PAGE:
Discover legacy content from, preserved for your reference.

Please update your browser. Why?

Fonts for Editorial

May 31, 2016 by David Sudweeks

In Beatrice Warde’s famous crystal goblet essay, she argues that the role of type is to invisibly convey its message, to carry the words’ meaning, and otherwise disappear. And I think it’s clear what she’s saying is that the typography ought not distract the reader from the text, but this “long-winded and fragrant metaphor,” finds its limits outside of “quietly set book-pages.” Editorial design operates under different constraints. Yes, minimize distraction while reading, but a number of other practical concerns peculiar to editorial work define the look and function of editorial faces.

First let me say I realize that editorial design is a big topic that covers multiple overlapping (and exclusive) design disciplines, but just to be clear, we’re talking about periodically published journals, newspapers and magazines.

On deadline

Time is the first and greatest constraint in the editorial world. That means you’re working within a template filled with stories and other content of variable size, constantly determining what merits the most prominent placement and how much each bit gets. Typefaces have to be flexible in such environments in order to fit those diverse spaces and still say their part. This is true of headline faces, as well as those used at text sizes to set the body and other small elements, like captions.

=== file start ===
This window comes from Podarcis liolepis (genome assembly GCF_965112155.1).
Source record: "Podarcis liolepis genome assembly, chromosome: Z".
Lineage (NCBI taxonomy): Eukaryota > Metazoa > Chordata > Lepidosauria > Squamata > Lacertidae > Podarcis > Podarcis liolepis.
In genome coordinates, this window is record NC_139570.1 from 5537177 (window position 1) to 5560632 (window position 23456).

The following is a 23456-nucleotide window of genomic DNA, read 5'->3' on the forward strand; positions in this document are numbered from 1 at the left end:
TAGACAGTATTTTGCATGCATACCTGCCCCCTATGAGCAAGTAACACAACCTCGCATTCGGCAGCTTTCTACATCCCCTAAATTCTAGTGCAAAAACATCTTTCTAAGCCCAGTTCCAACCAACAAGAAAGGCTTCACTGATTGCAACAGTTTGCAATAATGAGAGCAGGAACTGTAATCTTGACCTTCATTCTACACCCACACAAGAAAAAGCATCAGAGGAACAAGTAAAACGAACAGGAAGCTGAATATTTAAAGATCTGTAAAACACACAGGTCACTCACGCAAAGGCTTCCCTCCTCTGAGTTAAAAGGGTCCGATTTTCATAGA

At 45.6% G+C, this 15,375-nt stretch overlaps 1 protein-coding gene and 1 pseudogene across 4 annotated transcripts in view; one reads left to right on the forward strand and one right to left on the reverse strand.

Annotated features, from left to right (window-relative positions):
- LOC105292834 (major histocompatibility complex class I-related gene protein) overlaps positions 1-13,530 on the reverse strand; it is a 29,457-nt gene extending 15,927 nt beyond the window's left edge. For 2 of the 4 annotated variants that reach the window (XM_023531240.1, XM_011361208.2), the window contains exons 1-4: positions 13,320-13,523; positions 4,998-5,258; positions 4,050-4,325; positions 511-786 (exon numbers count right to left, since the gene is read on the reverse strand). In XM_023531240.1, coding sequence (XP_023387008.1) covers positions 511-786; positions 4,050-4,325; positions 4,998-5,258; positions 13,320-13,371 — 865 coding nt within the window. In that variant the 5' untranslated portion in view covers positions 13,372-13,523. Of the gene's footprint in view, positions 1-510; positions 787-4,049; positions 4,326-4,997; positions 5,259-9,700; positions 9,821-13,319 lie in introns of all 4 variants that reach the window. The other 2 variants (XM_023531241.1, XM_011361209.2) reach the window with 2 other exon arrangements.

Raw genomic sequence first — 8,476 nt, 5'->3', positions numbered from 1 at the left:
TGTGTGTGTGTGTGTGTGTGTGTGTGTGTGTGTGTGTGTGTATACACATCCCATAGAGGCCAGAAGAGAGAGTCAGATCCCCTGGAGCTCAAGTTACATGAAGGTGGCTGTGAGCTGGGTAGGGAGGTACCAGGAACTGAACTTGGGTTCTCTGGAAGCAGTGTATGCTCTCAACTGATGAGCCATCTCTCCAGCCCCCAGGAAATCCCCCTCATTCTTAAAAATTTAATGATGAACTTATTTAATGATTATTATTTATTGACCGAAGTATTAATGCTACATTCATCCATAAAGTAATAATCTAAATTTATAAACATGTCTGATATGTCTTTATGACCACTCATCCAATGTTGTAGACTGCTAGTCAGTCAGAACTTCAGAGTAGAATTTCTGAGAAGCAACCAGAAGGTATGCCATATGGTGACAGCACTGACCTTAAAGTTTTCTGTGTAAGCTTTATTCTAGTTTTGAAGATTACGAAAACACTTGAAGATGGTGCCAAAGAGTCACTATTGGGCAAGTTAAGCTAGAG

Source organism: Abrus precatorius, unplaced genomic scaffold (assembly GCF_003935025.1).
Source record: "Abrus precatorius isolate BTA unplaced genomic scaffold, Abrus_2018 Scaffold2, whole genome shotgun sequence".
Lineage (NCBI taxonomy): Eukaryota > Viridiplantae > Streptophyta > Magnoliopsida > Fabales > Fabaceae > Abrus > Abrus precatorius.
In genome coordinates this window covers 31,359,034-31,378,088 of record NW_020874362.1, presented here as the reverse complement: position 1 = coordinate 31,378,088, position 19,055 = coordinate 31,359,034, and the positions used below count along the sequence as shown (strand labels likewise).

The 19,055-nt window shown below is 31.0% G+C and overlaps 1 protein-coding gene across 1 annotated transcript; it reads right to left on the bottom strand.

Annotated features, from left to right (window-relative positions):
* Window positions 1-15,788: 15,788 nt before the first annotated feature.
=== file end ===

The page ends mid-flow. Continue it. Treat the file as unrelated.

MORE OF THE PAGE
The other side of editorial design—is designing the system I describe above. The main objective here is to balance its flexibility with enough structural rigidity to give the publication as a whole a consistent and recognizable voice.

Typographic range

Flexibility is about maximizing possibility while minimizing the number of moving parts. A great place to start is with a full-featured text face that allows a range of expression in only a few styles. For example, with small caps and a proper italic you can create multiple levels of hierarchy without even varying the type in size or weight. This lets you reserve changes in weight (such as bold) for additional markers or levels of hierarchy. The two examples immediately below are set in Gerard Unger’s Neue Swift.

[Pona](/families/pona), from [Jordi Embodas](/designers/jordi-embodas) shown in both Display and text cuts, offers a more lyrical option for text and headline use.
Pona, from Jordi Embodas shown in both Display and text cuts, offers a more lyrical option for text and headline use.

Fitting narrow, justified columns

News work tends to prefer narrow columns, which up until the 1970s or so were always justified (set flush against both left and right margins). So it makes sense that narrow text faces were developed to more economically pack in the copy, but also give typographers more options when determining where a line should break, and which words should be hyphenated. As you look through this list of modern alternatives to standard newspaper faces, you may note how each is generally robust, but also, just a bit on the narrow side.

Working at a range of sizes